It's precisely the difficulty in finding what you need and what fits right that makes the draft so valuable: It's a big list, the talent is moldable, and due to rookie contract rules they're affordable. It aggravates me when fans talk about how the first rounder paid for Richardson doesn't really hurt the team all *that* much due to rookie contract restrictions. That misses the point; a first rounder is more often than not going to turn into a legitimate starter than a later round pick will, so it's more than money that dictates a draft slot's worth. That's why you treat them like currency and watch what you spend them on.
Well, anyway... yeah, it's right to note that there's no magical bottomless pit of talent that GMs can mine when their rosters fall short. While I'm as critical of a lot of the FA signings as anyone, I at least hope I temper that with the understanding that there's only so much a team can do when there are only so man players out there to sign.
I dunno about you, Marcus, but I've seen people at Target I think could play nose tackle... if they'd lose about 150 lbs...
Yes, the obvious joke is about Wal Mart shoppers, but they'd have to lose more weight, plus I'd have trouble believing they'd be able to handle the intellectural rigors of football. A single-gap assignment would throw then numerically; I'd hate to make them process a stunt. I mean, you go beyond the 5 gap and suddenly those guys'd have to lift their down hands to count any further. :-S
@bengundyThanks. Reading that both played the other spots before in their career is heartening; it might actually make the experiment work. Lost in the post's info above is that some players *can* make the switch, and these two might actually be a couple who would be able to. I just wanted to warn against the automatic assumption many people make that it can be done with any lineman at any time.
Really, I wouldn't mind seeing the experiment happen. I just wouldn't want it continued if it didn't work.
1 month, 3 weeks ago on CA Charting Project: Offensive Line Charting, Divisional Round
@chip_bennettWhat Chip said. Too many times, the line play is ignored for what the skill players do. But those skill players are constrained by what the lines give them, so understanding what happened on a play must include what happened on the lines.
This is not only good, it's **necessary** to understanding a game. I hope to see this continued next season.
"Wouldn’t switching them take better advantage of their strengths?"
I've wondered this myself, but I've been warned to presume that guards and tackles can switch sides cleanly. You'd **hope** that a professional caliber player can mirror their techniques easily, but I'm told it's not only not guaranteed, but that it's actually way harder than it first seems.
Sam Monson from Football Outsiders said the following:
"The entire shift in footwork is something that takes getting used to for a lineman. Everything is mirrored physically, and applying that mentally is not as easy as most people assume.
If it was that easy, most baseball players would be switch hitters. While switching sides on the line may not be as drastic as flipping your batting stance, it’s still pretty tough. The muscle memory that’s developed over thousands of practice repetitions along with the comfort in the sequence of motion is completely thrown off if you’re thrown to the other side, it takes a little time getting used to.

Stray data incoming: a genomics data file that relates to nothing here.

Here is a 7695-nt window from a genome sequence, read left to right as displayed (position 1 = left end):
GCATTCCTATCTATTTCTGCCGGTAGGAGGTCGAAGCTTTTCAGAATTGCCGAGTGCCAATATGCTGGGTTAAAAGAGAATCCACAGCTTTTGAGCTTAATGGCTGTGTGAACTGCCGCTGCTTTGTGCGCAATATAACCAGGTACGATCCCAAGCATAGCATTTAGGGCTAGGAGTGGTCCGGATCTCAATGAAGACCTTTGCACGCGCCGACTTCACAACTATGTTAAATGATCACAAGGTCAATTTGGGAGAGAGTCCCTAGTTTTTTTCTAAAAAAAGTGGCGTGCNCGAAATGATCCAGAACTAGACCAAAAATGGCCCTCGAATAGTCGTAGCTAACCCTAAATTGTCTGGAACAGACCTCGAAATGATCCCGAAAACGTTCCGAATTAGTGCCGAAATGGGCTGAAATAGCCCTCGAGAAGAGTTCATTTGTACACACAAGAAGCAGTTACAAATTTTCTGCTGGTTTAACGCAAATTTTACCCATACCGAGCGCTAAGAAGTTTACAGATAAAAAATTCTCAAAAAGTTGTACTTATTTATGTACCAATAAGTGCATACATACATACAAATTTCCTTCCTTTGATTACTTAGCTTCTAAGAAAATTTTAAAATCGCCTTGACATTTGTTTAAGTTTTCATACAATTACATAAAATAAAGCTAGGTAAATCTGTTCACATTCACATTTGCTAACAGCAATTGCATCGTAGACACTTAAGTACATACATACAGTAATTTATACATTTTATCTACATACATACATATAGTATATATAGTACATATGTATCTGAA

That makes sense when you think about it. How many soccer players are almost entirely one-footed? Guys who are great on their right, but hopeless if shown onto their left foot. Imagine asking a surfer or snowboarder to change their lead leg and be as good...
... The bottom line is that we tend to take mechanics for granted when it comes to football. We might notice when a player uses sloppy technique, but few people consider the fundamentals when players move position or even change sides of the line. The Dallas Cowboys looked at their offensive tackles and thought that they were naturally suited for the opposite sides, but the pair have both struggled with the fundamental change in footwork and mechanics. The only question that remains now for the Cowboys and their fans is whether they will work through the transition, or whether both players are simply more comfortable with the technique on the opposite side of the line."
It's partially about reps, but not all about it. Basketball players are taught from their elementary school days to drive both left and right, but while many develop the ability to do both, many still have a preference that manifests as a tendency to choose driving one way or the other. And that's for players who get that fundamental drilled into them when they're still in single-digit age years. Imagine football players who've been right- or left-side lienmen since their Pop Warner days? That's an entire history of reps that's simply not going to be undone in a training camp.
I wouldn't have a problem if the coaches tested a switch in camp. But I wouldn't blame them if they bailed out of the experiment fast. I'd simply trust that they saw a failure coming down the road and made sure to avoid it.
@thejoshbakerI fully agree with Greg on this. This is why I had no problem with Curtis Painter on the bench way back when.
The problem is, I don't see that changing for a LONG time. And it's because we all experienced Curtis Painter on the field. The principle of once bitten/twice shy is fully at play here, and that's why I don't see Irsay allowing Grigson to find a cheaper alternative to Hasslebeck for a while now. Even after his contract is up, I can easily see the ownership and front office looking for a high level backup simply because of The Bad Year. I may not agree with it, but I don't see it changing anytime soon.
1 month, 3 weeks ago on Grigson, Colts Entering Crucial, Defining Off-season